No, they haven’t discovered any new dinosaur bones but they did dig up Ernie Sochin to tell us a few details from way back then.
I can’t help but read in the newspapers each day of all the various methods being used to grade our schoolchildren. I read a lot about Common Core, FCATs, SAT’s, PISA, No Child Left Behind, and all kinds of other stuff that no one seems to understand.
In the news last week was a story about a top-rated science teacher at a local school who ended up being downgraded because her class was not proficient in English — not the subject that she teaches. Despite all that, the U.S. still failed to make the top 20 in math, science or reading, compared to other countries. What is going on?
Now back to the Geriatric Era. When I went to school in the city of Boston, teachers were not allowed to be married. The thought was that they could not concentrate on their teaching activities if they had to deal with a spouse at home.
The teachers that I had were tough and great disciplinarians. If you misbehaved in school they would not hesitate to wrap your knuckles with a ruler, or a switch (or rattan as they were called). If you were caught chewing gum in class they made you stick it to your nose for the rest of the day. Believe me, we behaved! I misbehaved one time but in my mind it was excusable.
My home disciplinarian hates when I tell this story but I like to be as transparent as possible in my articles. You see I was in the second grade when we were asked to draw a picture of Santa Claus at Christmas time. I was not a particularly good artist and seem to be getting no recognition for my drawing. I decided to add an anatomical feature to Santa Claus and show him making a pee-pee. I got the recognition that I was seeking including a scolding from the teacher and my parents were asked to come to the school to discuss my apparent problem.
Now what about grading? It was simple back then. Either you learned the stuff or you didn’t. If you didn’t you would have to attend summer school, something everyone hated, in order to catch up. If that didn’t work, you would be required to “stay back.” This would cast a black mark against your name and you would now be the oldest kid in next year’s class and everyone would know that you had stayed back. No one would want this type of humiliation. Somehow this seemed to work pretty well for my generation.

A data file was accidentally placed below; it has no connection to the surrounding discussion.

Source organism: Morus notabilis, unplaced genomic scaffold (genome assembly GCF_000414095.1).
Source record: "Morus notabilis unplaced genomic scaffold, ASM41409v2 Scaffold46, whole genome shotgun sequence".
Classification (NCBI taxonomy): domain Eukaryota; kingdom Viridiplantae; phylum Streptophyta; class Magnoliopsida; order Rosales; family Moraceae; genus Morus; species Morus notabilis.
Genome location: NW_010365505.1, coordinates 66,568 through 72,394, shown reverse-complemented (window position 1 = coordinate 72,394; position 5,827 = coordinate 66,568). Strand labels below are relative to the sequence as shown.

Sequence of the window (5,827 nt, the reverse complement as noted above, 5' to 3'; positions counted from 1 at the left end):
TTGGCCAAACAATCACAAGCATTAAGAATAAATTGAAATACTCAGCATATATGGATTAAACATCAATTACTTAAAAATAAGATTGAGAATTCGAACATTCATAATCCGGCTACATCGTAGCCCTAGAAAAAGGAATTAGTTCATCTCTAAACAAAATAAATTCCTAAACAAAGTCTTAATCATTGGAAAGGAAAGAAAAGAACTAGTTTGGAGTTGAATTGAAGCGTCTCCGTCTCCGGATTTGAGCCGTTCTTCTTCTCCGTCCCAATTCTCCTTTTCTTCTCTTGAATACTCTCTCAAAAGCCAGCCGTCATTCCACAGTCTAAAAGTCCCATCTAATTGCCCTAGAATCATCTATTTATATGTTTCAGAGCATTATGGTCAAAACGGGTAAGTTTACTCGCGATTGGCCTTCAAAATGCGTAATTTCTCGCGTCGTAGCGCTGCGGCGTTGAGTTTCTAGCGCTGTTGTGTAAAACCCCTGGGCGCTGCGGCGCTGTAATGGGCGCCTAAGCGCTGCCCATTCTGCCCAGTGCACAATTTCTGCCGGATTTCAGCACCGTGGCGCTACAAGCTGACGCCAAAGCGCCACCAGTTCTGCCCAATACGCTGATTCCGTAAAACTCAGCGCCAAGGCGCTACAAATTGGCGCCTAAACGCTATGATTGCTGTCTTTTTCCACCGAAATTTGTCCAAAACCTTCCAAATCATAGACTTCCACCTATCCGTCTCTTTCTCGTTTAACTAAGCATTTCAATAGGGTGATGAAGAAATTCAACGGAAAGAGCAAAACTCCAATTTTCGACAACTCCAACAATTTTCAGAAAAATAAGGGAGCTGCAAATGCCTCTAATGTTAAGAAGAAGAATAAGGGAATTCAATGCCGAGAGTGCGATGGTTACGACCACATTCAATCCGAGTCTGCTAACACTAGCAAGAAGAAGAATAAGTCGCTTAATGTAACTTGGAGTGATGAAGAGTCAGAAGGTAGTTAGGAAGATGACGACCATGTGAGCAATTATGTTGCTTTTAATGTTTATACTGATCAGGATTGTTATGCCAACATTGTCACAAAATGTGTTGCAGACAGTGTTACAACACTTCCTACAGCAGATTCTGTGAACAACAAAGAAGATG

None of us seemed to have ADHD, needed psychological counseling, or various other present day reasons for simply not paying attention in class. Boy, have things changed. Okay kids, here comes grandpa with his stories again. We actually did walk to school and home every single day, rain or shine, snow or hail; we somehow made it. Of course we would listen to the radio every morning during the winter waiting for those heartwarming words: “No school, all schools, Boston and vicinity.” Those words still bring a warmness to my heart each time I hear them.
Of course once we reached high school we were given passes to ride the public transportation buses to our nearest school. My high school had two separate buildings — one for boys, and the other for girls. If a boy was asked to deliver a note or message to the girls building, that was considered quite a treat.
Of course, none of us had an iPhone, iPad, or anything like that. We had a public library with a bunch of little cards using the Dewey Decimal System, which helped us locate books in the library. Imagine, books made out of paper that you really had to borrow and return.
Playing, back then, meant getting hold of a little pink ball and an old broom handle, making the Chevy firstbase, the Buick second base, and the sewer cover, home plate. I never had a “play date.” I just went out into the street and played with the other kids who happened to be there. It was great!
As we all see in those emails that we all receive on a regular basis, somehow we all survived. Perhaps it is time to look back to the Geriatric Era and try to learn from it.
More from Ernie is available at www.sochin.com.
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